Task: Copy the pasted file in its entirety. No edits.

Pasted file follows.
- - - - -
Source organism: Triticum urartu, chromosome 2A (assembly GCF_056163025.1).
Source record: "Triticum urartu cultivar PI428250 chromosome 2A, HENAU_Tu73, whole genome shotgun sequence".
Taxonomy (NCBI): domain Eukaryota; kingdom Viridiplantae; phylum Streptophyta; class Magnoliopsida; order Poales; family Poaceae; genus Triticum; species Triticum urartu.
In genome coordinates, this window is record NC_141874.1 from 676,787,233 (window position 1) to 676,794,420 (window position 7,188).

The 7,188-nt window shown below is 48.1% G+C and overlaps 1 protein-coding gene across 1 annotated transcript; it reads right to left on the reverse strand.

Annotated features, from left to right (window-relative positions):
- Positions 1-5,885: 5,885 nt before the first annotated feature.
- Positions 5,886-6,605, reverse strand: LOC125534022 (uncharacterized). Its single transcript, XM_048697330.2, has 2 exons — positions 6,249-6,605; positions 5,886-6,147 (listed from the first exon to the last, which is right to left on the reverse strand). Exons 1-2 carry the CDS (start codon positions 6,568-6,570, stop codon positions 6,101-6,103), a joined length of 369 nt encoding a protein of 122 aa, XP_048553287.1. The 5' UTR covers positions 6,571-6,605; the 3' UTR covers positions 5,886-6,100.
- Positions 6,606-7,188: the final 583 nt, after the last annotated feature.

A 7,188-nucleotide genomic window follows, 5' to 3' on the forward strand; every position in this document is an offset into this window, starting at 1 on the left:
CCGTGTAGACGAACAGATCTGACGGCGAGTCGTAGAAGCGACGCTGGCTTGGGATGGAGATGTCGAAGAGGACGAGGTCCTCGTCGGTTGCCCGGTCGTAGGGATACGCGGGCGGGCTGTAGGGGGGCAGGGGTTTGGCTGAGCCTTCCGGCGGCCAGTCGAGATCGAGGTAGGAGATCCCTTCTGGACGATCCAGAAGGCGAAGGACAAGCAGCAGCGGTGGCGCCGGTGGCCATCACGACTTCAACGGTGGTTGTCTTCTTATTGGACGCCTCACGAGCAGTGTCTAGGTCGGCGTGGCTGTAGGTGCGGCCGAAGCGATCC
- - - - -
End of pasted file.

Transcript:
Source organism: Triticum urartu, chromosome 2A (assembly GCF_056163025.1).
Source record: "Triticum urartu cultivar PI428250 chromosome 2A, HENAU_Tu73, whole genome shotgun sequence".
Taxonomy (NCBI): domain Eukaryota; kingdom Viridiplantae; phylum Streptophyta; class Magnoliopsida; order Poales; family Poaceae; genus Triticum; species Triticum urartu.
In genome coordinates, this window is record NC_141874.1 from 676,787,233 (window position 1) to 676,794,420 (window position 7,188).

The 7,188-nt window shown below is 48.1% G+C and overlaps 1 protein-coding gene across 1 annotated transcript; it reads right to left on the reverse strand.

Annotated features, from left to right (window-relative positions):
- Positions 1-5,885: 5,885 nt before the first annotated feature.
- Positions 5,886-6,605, reverse strand: LOC125534022 (uncharacterized). Its single transcript, XM_048697330.2, has 2 exons — positions 6,249-6,605; positions 5,886-6,147 (listed from the first exon to the last, which is right to left on the reverse strand). Exons 1-2 carry the CDS (start codon positions 6,568-6,570, stop codon positions 6,101-6,103), a joined length of 369 nt encoding a protein of 122 aa, XP_048553287.1. The 5' UTR covers positions 6,571-6,605; the 3' UTR covers positions 5,886-6,100.
- Positions 6,606-7,188: the final 583 nt, after the last annotated feature.

A 7,188-nucleotide genomic window follows, 5' to 3' on the forward strand; every position in this document is an offset into this window, starting at 1 on the left:
CCGTGTAGACGAACAGATCTGACGGCGAGTCGTAGAAGCGACGCTGGCTTGGGATGGAGATGTCGAAGAGGACGAGGTCCTCGTCGGTTGCCCGGTCGTAGGGATACGCGGGCGGGCTGTAGGGGGGCAGGGGTTTGGCTGAGCCTTCCGGCGGCCAGTCGAGATCGAGGTAGGAGATCCCTTCTGGACGATCCAGAAGGCGAAGGACAAGCAGCAGCGGTGGCGCCGGTGGCCATCACGACTTCAACGGTGGTTGTCTTCTTATTGGACGCCTCACGAGCAGTGTCTAGGTCGGCGTGGCTGTAGGTGCGGCCGAAGCGATCC